“Saved by the outsider” Luke 10:25-37

Just then a lawyer stood up to test Jesus. “Teacher,” he said, “what must I do to inherit eternal life?” He said to him, “What is written in the law? What do you read there?” He answered, “You shall love the Lord your God with all your heart, and with all your soul, and with all your strength, and with all your mind; and your neighbour as yourself.” And he said to him, “You have given the right answer; do this, and you will live.”

But wanting to justify himself, he asked Jesus, “And who is my neighbour?” Jesus replied, “A man was going down from Jerusalem to Jericho, and fell into the hands of robbers, who stripped him, beat him, and went away, leaving him half dead. Now by chance a priest was going down that road; and when he saw him, he passed by on the other side. So likewise a Levite, when he came to the place and saw him, passed by on the other side. But a Samaritan while traveling came near him; and when he saw him, he was moved with pity. He went to him and bandaged his wounds, having poured oil and wine on them. Then he put him on his own animal, brought him to an inn, and took care of him. The next day he took out two denarii, gave them to the innkeeper, and said, ‘Take care of him; and when I come back, I will repay you whatever more you spend.’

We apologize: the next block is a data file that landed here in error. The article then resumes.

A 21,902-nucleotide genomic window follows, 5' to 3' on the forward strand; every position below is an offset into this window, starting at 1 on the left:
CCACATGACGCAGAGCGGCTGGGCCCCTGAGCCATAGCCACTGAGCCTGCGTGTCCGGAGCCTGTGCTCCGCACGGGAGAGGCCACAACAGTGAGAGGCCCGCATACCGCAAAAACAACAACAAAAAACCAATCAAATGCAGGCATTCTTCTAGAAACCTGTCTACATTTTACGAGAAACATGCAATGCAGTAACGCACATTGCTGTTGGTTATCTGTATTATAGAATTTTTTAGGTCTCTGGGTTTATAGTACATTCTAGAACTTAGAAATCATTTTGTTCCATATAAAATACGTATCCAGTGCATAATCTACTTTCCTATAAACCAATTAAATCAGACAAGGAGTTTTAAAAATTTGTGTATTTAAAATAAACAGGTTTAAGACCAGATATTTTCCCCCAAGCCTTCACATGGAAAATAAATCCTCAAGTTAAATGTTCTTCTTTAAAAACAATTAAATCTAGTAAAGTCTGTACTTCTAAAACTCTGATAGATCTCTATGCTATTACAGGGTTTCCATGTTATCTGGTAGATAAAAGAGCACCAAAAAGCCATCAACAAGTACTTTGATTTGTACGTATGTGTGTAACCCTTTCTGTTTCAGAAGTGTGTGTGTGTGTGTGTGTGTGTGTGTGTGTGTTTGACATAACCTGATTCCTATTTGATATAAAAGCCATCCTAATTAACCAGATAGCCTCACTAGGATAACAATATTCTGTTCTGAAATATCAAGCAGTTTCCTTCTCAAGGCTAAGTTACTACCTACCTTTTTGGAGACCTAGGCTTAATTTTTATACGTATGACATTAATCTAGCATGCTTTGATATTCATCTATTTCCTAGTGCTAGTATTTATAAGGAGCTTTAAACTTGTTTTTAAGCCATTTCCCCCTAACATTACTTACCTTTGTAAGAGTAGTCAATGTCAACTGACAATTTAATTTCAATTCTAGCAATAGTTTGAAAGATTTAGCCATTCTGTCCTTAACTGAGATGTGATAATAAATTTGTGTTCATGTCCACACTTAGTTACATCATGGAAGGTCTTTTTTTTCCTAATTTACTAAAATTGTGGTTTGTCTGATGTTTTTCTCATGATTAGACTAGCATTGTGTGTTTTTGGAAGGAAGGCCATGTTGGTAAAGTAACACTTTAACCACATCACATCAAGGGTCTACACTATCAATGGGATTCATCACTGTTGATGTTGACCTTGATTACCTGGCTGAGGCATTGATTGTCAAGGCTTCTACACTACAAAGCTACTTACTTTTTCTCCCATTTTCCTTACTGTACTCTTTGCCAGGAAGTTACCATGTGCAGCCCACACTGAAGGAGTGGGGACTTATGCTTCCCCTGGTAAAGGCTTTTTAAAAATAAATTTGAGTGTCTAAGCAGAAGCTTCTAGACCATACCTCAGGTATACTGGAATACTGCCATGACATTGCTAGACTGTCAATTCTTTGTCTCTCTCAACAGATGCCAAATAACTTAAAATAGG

Which of these three, do you think, was a neighbour to the man who fell into the hands of the robbers?” He said, “The one who showed him mercy.” Jesus said to him, “Go and do likewise.”

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Grace to you and peace from God our Father and our Lord and Saviour Jesus Christ!

Today for our reflections we have the famous parable of the Good Samaritan. But our reading is not only about the parable, there is also the conversation that took place between Jesus and the lawyer, or the teacher of the Law.

As the conversation develops and as the parable of the Good Samaritan is told, Jesus remarkably turns upside down two of our dearest conviction. Or we could say that He destroys two of the assumptions held true by most people, and probably by many of those who identify as Christians.

On these two assumptions and on how Jesus turns them upside down, we will reflect today. One is about what we must do to inherit eternal life? The other is about our neighbour. About who is our neighbour, as Jesus defines it.

The whole conversation between Jesus and the lawyer is about what must be done to inherit the eternal life, but we will begin by first looking at how Jesus redefines who our neighbours are and then we will talk about how to inherit eternal life.

Now, the world is a harsh place, this much we know. It is not easy to survive and live in it. We are incredibly blessed to live in the Western world, it makes our lives so much easier. For the rest of the world this life is even much harsher.